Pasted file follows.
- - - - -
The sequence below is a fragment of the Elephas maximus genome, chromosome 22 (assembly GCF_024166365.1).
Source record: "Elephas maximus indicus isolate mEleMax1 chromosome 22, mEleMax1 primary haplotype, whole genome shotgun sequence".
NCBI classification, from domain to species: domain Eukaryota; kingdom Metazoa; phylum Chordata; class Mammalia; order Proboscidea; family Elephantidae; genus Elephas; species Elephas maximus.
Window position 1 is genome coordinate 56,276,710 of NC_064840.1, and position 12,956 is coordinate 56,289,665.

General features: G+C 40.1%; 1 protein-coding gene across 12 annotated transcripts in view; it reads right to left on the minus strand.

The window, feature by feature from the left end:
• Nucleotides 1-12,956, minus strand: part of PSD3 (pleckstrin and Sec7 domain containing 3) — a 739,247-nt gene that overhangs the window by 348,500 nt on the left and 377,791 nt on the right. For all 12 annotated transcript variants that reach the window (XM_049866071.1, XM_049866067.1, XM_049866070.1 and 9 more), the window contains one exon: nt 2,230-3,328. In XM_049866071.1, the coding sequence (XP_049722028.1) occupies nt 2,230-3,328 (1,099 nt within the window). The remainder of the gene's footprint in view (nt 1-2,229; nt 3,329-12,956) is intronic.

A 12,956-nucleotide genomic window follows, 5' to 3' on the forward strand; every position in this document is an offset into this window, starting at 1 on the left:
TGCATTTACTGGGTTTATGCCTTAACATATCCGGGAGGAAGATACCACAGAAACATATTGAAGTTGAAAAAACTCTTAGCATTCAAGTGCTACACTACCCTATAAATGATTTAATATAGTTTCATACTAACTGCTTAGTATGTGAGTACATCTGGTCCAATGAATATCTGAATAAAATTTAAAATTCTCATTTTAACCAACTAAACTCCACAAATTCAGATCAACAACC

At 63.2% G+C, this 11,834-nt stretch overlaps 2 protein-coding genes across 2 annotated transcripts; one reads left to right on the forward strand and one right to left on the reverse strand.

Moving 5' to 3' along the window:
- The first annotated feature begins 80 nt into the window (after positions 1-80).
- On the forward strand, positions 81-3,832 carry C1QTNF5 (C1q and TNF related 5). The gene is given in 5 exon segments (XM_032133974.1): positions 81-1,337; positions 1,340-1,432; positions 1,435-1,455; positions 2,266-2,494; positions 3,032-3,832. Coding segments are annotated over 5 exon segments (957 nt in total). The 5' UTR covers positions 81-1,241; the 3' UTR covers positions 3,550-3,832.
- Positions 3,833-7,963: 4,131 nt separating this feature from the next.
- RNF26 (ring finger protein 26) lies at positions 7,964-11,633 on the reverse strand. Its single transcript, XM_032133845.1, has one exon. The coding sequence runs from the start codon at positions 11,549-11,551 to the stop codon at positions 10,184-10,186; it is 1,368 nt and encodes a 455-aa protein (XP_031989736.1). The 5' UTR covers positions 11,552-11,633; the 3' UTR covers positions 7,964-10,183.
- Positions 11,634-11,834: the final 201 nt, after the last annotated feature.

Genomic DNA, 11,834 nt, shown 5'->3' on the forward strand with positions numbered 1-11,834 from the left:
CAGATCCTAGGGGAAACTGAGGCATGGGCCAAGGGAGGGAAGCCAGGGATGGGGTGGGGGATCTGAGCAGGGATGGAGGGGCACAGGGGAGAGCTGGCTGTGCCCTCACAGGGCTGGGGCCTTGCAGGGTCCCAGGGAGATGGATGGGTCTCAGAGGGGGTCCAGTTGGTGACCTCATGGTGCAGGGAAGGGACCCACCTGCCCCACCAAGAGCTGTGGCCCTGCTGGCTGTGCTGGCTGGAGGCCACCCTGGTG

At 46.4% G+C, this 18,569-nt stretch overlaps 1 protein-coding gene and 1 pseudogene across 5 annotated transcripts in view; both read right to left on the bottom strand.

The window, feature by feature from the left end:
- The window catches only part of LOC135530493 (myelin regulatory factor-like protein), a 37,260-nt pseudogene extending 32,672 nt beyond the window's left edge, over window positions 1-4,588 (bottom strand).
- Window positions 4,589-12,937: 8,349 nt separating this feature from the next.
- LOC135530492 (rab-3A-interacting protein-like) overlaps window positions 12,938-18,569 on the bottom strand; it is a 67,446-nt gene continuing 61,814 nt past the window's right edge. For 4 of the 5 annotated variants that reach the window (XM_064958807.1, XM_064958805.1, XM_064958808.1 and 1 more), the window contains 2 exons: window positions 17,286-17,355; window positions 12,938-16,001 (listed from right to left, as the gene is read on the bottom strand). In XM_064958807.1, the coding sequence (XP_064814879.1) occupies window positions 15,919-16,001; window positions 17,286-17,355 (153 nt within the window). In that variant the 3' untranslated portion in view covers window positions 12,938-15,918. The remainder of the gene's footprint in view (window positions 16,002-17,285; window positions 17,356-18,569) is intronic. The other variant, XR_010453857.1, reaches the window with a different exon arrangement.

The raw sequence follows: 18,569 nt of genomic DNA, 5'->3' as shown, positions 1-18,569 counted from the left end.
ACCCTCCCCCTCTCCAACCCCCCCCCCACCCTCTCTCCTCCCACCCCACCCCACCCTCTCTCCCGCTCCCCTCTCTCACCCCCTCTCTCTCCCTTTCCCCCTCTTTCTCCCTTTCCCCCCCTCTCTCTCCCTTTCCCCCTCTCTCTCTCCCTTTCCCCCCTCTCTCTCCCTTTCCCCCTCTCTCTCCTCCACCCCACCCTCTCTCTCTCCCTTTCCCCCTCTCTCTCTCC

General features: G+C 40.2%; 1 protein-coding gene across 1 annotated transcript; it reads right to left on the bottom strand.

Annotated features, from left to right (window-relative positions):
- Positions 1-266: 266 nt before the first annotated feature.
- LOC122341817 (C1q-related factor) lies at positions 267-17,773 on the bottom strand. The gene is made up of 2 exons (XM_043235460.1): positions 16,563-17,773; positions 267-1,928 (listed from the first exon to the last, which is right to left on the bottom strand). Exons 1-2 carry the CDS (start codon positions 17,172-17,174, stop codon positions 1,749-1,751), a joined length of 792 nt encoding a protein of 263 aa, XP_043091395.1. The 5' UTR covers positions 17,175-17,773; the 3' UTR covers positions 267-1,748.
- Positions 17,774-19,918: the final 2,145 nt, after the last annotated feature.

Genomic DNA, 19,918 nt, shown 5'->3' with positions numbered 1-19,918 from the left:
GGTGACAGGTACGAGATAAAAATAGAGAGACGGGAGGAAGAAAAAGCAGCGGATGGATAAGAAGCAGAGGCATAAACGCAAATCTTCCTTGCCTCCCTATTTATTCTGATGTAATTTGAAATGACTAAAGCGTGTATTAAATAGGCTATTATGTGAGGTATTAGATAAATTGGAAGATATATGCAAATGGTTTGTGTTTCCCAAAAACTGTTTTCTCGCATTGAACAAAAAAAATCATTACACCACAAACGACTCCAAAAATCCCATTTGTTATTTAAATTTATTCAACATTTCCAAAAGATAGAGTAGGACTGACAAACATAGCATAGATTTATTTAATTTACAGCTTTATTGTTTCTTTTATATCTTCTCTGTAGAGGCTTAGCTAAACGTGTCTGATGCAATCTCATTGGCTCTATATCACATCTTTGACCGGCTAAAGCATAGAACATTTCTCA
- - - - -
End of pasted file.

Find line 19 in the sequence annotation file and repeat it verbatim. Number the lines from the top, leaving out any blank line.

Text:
At 46.4% G+C, this 18,569-nt stretch overlaps 1 protein-coding gene and 1 pseudogene across 5 annotated transcripts in view; both read right to left on the bottom strand.